Fortunately, a diamond grit hone is a fairly commonplace item these days, and diamond is harder than ceramic.  When you use a diamond hone to sharpen a ceramic knife, you'll notice white deposits on the surface of the hone.  That's the indication that the hone is successfully removing particles of the ceramic, meaning you are making progress.

Everyone with a pair of prescription glasses is concerned about what they use to clean them.  Prescription lenses are expensive, you need to use them every day, and you hope they'll last at least a coupla years before they get all scratched up and need replacing.  And lenses are plastic nowadays which isn't nearly as hard as glass, so they scratch easier.  So, use only lens cloths or lens tissues, right?  Well, surprisingly enough, the primary idea behind lens cloths and lens tissues is to be lint-free; you don't want little fibers all over your lenses right after you get though wiping them clean.  But as far as avoiding scratches is concerned, you can use pretty much any tissue or paper towel that's handy.  Plastic lenses are harder than cellulose fibers.

What you don't want to use is any cloth that's been through the laundry!  True enough, plastic lenses are harder than cotton, but tap water usually contains some level of minerals such as calcium or iron.  When this water is allowed to air dry on a glass, it leaves water marks -- little mineral deposits.  It leaves those same deposits on cloth, you just can't see them -- but those mineral deposits are hard and will scratch hell out of your prescription glasses!  So avoid wiping your lenses with anything that's ever been wet.

Camera lenses are a different issue.  They may be glass or plastic, but the really high-dollar ones have optical coatings on the lenses.  Only clean them according to the directions that came with the camera.  And, of course, keep a lens cap on them when not in use to minimize the amount of cleaning they'll need.

When doing the household chores, often a cleaning job depends on using a scrubbing medium that is softer than the item being cleaned (so it won't scratch it) but harder than the dirt!  This can get very challenging when the dirt is pretty hard, such as mineral deposits from water drying on surfaces.  The surface itself being relatively soft, such as a fiberglass shower stall or a resin countertop, doesn't help.  Scouring cleansers such as Comet and Bon Ami try to provide an abrasive component that won't scratch most common kitchen and bathroom surfaces -- they can be used freely on porcelain, glass and chrome -- but it still might be a mistake to use them on countertops or plastic microwave oven doors.  If there's any doubt, always test an area that doesn't show before scrubbing the entire surface.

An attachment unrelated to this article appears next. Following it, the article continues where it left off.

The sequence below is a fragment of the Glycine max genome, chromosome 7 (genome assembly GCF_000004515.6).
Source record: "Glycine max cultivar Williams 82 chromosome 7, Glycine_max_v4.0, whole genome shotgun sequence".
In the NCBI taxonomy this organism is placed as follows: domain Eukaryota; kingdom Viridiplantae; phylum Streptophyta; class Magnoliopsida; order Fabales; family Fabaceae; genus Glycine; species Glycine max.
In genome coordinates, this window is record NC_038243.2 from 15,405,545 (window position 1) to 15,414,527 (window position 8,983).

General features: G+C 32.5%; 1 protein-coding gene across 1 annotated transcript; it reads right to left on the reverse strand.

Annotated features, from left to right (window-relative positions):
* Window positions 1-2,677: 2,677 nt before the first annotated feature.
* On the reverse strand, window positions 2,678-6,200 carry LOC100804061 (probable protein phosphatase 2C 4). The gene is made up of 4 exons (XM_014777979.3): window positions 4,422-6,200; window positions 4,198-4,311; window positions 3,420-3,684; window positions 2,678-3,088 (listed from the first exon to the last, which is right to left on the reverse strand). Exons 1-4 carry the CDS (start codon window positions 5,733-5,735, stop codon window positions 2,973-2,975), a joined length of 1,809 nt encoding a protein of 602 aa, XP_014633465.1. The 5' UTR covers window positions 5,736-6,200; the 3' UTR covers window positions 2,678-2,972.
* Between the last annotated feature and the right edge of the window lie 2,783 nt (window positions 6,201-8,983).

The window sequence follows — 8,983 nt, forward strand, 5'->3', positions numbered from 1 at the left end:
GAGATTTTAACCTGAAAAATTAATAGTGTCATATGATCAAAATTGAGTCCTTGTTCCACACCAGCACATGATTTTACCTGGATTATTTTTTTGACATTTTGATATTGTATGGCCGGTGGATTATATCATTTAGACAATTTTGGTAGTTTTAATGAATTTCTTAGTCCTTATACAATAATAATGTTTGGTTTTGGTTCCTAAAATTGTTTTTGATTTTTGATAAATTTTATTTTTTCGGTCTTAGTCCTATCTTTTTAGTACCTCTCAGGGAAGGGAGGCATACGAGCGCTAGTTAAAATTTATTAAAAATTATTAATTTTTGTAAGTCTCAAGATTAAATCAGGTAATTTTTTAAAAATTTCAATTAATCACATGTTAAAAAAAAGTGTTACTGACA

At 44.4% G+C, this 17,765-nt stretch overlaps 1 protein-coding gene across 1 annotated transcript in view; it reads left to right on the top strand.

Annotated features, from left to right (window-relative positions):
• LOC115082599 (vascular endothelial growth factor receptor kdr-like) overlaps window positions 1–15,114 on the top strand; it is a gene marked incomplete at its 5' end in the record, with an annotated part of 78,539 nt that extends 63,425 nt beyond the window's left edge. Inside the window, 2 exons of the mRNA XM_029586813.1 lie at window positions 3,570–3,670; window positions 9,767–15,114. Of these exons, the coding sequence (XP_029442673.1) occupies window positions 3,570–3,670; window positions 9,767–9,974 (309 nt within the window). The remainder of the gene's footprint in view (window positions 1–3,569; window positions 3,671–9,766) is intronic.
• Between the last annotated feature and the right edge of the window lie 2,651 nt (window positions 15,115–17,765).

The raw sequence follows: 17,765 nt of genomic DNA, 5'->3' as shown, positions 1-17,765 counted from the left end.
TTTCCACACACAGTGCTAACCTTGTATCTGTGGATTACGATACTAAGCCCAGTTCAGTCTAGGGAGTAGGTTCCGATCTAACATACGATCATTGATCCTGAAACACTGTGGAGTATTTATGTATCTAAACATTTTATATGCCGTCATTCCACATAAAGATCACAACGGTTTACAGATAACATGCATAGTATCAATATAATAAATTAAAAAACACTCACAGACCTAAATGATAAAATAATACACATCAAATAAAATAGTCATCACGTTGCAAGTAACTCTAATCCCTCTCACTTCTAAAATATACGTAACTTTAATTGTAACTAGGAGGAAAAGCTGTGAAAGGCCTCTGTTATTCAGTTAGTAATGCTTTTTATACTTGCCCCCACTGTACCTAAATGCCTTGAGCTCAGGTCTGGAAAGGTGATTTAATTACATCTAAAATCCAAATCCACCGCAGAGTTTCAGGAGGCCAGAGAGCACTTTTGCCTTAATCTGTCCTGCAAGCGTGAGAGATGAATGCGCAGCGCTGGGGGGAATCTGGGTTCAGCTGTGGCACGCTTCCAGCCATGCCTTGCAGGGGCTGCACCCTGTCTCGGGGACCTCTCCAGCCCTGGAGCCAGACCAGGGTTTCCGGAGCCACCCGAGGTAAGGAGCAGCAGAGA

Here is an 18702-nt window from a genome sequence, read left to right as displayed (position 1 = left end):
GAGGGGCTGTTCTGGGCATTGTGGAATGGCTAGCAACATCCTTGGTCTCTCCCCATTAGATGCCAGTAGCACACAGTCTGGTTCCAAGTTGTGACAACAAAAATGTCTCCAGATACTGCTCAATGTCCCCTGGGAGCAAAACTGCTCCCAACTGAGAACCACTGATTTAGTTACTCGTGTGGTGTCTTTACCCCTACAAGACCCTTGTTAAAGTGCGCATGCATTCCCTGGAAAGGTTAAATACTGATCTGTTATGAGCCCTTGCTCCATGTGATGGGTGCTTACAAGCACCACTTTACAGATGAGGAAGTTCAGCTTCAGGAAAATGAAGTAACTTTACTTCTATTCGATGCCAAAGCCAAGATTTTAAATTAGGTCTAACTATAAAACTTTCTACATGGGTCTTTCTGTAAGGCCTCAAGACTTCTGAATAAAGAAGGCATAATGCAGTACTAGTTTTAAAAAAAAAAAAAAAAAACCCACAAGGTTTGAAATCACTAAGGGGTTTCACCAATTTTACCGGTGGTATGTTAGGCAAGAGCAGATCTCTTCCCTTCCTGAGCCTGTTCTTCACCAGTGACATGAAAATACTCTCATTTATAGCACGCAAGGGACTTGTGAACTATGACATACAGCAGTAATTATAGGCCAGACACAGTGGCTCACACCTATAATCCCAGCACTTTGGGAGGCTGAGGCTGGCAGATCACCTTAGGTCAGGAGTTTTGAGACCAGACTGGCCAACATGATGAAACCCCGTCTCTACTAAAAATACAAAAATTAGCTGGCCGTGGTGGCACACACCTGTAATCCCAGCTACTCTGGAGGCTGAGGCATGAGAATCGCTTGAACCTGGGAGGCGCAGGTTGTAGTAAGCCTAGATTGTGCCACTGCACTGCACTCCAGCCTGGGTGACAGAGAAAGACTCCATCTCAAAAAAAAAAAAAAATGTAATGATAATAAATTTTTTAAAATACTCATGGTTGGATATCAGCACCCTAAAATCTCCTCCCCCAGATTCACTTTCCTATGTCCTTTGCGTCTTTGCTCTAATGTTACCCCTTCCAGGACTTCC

So, you've got a glass coffee pot that's hopelessly stained?  I suggest steel wool.  That's right, glass is harder than steel, so steel wool won't scratch glass.  If you don't believe me, try it on some cheap glass you don't care about first.  Of course, those water spots are hard, too, so whether or not the steel wool will actually take them off is another question.  It might take some work.  If the glass has paint or other markings on it, obviously there's a risk that the steel wool will take them off -- but it hasn't taken the markings off my coffee pot yet.  I dunno what they use to make those markings, but it's pretty tough.

If your kitchen sink is stainless steel you can skip this paragraph.  However, if you have a porcelain sink -- which is actually made of cast iron with a porcelain coating -- you've probably noticed that that sink can get really dirty and ugly after a while and you have to give it a good scrubbing with a scouring cleanser to get it looking bright and clean again.  Here's the problem:  That porcelain coating is harder than the metal pots, pans, and flatware you've been piling in it!  Any metal item that rubs against the surface of that porcelain is going to leave a mark.  A stainless steel butter knife that only touches it lightly will only leave a barely-noticeable mark, but an aluminum pot -- or a stainless steel frying pan with aluminum cladding on the bottom -- will leave a big ugly black streak wherever it rubs against the surface of that sink.  That mark is actually microscopic particles of metal that have been rubbed off of your pot and embedded in the surface of the porcelain -- which means you're not doing your pots any favors, either.

Recommendations?  Well, my primary recommendation would be to get a stainless steel sink!  But I couldn't even talk my own wife into that, she insisted upon a porcelain sink, so we've gotta deal with it.  Obviously, the first priority is to try to keep those pots and pans off the sink.  Laying a wash cloth in the bottom of the sink before setting the pots and pans in there will do wonders toward keeping that sink looking nice.  You barely have to worry about the flatware as long as you don't forceably rub them against the sink.  You'll still have to scour the sink every now and then, but now that you know what's causing the marks it'll probably be a lot less often.

The mineral deposits left by tap water have been mentioned several times in the above paragraphs.  These deposits are very difficult to remove from glasses and other surfaces -- including your car, if you wash your car with that water and let it air dry.  There is an excellent way to minimize that problem, though, and that is to rinse the tap water off before it dries using purified water that doesn't have any minerals in it.  You can get purified water for about 30 cents per gallon from a machine in a grocery store if you bring your own container -- so save up some milk jugs.  Rinsing an entire car after washing it can take three or four gallons, but you'll be happy with the results.  Or you can take it to the car wash; any professional car wash facility includes its own water purification system for exactly this reason.  Likewise, rinsing your glasses and other dishes with purified water may seem like a bit much, but you may find the results most gratifying.